A young woman went next and described working for 13 years with disabled students.  She said that after five years most people burn out but she loves to help them.  Then she dropped the news on the class; she is leaving her position and going back to school to become a psychologist.  The class literally jumped out of their seats and congratulated her but were shocked to hear that she will be leaving their group and the college. 

Next, a guidance counselor spoke.  She was one of the quietest of the group and started talking about Lee, a student whose mother died and he went to live with his grandmother – then she died.  She told us that she was all that Lee had, and how she helped him.  As she shared his story she got tears in her eyes, her voice cracked, and she had a difficult time continuing.  We all teared up when she told us that he has only two classes left before he graduates. 

The next woman commented, “how am I going to follow that?” She had just had a baby and said she was still a bit hormonal but gave her presentation about how she almost died while giving birth and not to take life too seriously.  She had a most wonderful elevator speech about how much she cares about the employees she helps in the HR office.  We all continued to share tissues.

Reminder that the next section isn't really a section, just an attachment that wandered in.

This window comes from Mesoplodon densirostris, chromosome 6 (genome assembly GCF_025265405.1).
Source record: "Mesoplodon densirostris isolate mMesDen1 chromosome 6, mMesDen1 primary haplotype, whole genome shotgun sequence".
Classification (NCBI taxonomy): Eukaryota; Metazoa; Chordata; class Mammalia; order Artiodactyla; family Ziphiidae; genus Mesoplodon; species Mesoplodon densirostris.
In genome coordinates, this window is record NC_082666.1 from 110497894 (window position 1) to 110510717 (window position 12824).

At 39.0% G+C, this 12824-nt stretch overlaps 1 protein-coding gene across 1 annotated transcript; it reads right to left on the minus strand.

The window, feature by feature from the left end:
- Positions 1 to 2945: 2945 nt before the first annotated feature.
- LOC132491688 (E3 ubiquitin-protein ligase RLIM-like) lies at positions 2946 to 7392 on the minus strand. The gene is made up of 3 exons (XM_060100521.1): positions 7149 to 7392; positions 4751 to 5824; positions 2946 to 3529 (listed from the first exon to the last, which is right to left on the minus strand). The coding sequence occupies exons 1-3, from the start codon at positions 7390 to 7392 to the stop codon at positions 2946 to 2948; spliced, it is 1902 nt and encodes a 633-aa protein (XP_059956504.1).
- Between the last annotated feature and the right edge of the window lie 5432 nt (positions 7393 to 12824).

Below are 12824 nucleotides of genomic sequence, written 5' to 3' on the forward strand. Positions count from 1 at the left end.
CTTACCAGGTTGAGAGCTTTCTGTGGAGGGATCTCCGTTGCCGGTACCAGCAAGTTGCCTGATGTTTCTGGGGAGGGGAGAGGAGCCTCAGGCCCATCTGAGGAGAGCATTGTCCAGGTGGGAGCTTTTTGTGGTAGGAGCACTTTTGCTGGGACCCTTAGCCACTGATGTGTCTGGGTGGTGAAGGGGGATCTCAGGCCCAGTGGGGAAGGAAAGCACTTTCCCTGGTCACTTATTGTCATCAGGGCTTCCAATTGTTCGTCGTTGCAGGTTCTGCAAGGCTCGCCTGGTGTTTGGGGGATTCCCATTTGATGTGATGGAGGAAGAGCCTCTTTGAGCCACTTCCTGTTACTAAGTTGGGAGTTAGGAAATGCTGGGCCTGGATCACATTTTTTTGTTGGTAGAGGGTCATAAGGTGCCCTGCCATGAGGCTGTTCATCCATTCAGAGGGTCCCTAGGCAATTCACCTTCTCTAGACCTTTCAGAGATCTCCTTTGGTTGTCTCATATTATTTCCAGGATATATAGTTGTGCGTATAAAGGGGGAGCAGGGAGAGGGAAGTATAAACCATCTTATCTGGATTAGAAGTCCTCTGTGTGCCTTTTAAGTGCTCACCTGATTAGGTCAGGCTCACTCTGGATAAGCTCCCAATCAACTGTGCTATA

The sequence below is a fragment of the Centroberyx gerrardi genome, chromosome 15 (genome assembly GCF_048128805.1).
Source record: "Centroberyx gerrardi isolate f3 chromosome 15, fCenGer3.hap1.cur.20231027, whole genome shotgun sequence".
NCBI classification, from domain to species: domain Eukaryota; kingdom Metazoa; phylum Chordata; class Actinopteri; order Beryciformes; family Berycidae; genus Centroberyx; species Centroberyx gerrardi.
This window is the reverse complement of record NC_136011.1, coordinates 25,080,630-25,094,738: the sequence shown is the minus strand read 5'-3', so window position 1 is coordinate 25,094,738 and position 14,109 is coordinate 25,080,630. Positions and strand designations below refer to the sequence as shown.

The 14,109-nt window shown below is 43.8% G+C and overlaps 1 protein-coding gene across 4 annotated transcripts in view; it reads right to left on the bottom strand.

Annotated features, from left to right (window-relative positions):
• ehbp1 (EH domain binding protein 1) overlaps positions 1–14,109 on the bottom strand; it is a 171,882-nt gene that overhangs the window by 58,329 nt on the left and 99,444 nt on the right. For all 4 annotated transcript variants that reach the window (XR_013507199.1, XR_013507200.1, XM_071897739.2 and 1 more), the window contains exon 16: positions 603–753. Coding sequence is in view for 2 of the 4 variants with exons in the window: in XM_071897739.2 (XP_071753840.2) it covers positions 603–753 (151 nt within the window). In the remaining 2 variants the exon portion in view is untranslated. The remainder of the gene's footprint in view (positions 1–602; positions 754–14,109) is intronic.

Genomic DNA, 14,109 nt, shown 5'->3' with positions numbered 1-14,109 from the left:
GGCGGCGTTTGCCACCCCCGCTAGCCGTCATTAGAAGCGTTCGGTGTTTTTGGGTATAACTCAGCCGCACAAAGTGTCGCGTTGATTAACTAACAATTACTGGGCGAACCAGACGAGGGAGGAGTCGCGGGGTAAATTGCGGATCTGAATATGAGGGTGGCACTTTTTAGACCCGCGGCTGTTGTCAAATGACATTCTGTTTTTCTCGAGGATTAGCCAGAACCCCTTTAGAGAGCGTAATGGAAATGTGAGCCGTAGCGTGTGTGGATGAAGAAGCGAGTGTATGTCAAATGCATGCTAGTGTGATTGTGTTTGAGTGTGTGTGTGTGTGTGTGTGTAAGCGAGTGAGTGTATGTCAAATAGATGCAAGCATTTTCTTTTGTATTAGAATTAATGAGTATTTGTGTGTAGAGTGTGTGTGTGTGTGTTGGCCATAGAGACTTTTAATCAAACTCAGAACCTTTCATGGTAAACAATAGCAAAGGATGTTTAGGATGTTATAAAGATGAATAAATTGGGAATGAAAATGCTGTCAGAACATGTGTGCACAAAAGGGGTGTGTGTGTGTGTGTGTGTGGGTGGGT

Finally, the last person told about how he was bullied in school and realized that he has a natural talent to detect how students need help understanding issues.  He is now a professor who helps his students not just understand his curriculum but realize that they CAN get a degree and make a difference.

I love to see how people can discover their unique gifts and share them with others.  It is heartwarming to hear how these leaders used their experiences to help others in the world.  While working at George Mason University I facilitated leadership classes where the participant’s shared their projects and the presentations.  They also did get very personal and emotional as they were sharing their projects with their peers. 

I still keep in contact with some of those leaders and they continue to inspire me.  I have learned through reading, that people remember and learn better when the curriculum is tied to emotion and they can apply their most emotional moments, experiences and thoughts.  But, experiencing these breakthroughs is a pure pleasure and honor.  I thanked this group for participating and sharing.  One of them told me that this is the first class that he did not feel like he had just lost 4 hours of his life.  I guess that is a great compliment.

What types of classes or learning experiences have made a difference in your life or in the lives of your participants?

#leadership #humanresources #training #emotionalintelligence #sharing  #leadershipclass

Lori blog



The Journal Book by Lori Ann Roth Ph.D

Subscribe To Our Newsletter

"Benefits of Journaling" provides key bits of inspiration for your journaling journey from Lori Roth, the author of "The Journal Book."

Success!! Your request is granted!